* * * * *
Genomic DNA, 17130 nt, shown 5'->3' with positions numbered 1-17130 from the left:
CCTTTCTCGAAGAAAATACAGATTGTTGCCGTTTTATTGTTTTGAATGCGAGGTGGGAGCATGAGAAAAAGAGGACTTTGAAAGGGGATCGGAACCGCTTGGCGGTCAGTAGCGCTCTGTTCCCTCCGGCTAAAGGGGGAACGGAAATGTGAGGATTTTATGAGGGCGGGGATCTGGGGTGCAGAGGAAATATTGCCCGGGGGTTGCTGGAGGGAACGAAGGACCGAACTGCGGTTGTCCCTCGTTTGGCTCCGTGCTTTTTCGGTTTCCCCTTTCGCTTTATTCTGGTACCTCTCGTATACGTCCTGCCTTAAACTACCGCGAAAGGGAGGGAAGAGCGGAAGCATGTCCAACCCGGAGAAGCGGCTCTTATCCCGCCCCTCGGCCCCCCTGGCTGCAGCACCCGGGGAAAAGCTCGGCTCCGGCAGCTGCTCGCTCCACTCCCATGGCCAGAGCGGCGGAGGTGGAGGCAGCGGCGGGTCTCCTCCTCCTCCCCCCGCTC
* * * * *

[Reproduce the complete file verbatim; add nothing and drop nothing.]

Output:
Genomic DNA, 17130 nt, shown 5'->3' with positions numbered 1-17130 from the left:
CCTTTCTCGAAGAAAATACAGATTGTTGCCGTTTTATTGTTTTGAATGCGAGGTGGGAGCATGAGAAAAAGAGGACTTTGAAAGGGGATCGGAACCGCTTGGCGGTCAGTAGCGCTCTGTTCCCTCCGGCTAAAGGGGGAACGGAAATGTGAGGATTTTATGAGGGCGGGGATCTGGGGTGCAGAGGAAATATTGCCCGGGGGTTGCTGGAGGGAACGAAGGACCGAACTGCGGTTGTCCCTCGTTTGGCTCCGTGCTTTTTCGGTTTCCCCTTTCGCTTTATTCTGGTACCTCTCGTATACGTCCTGCCTTAAACTACCGCGAAAGGGAGGGAAGAGCGGAAGCATGTCCAACCCGGAGAAGCGGCTCTTATCCCGCCCCTCGGCCCCCCTGGCTGCAGCACCCGGGGAAAAGCTCGGCTCCGGCAGCTGCTCGCTCCACTCCCATGGCCAGAGCGGCGGAGGTGGAGGCAGCGGCGGGTCTCCTCCTCCTCCCCCCGCTC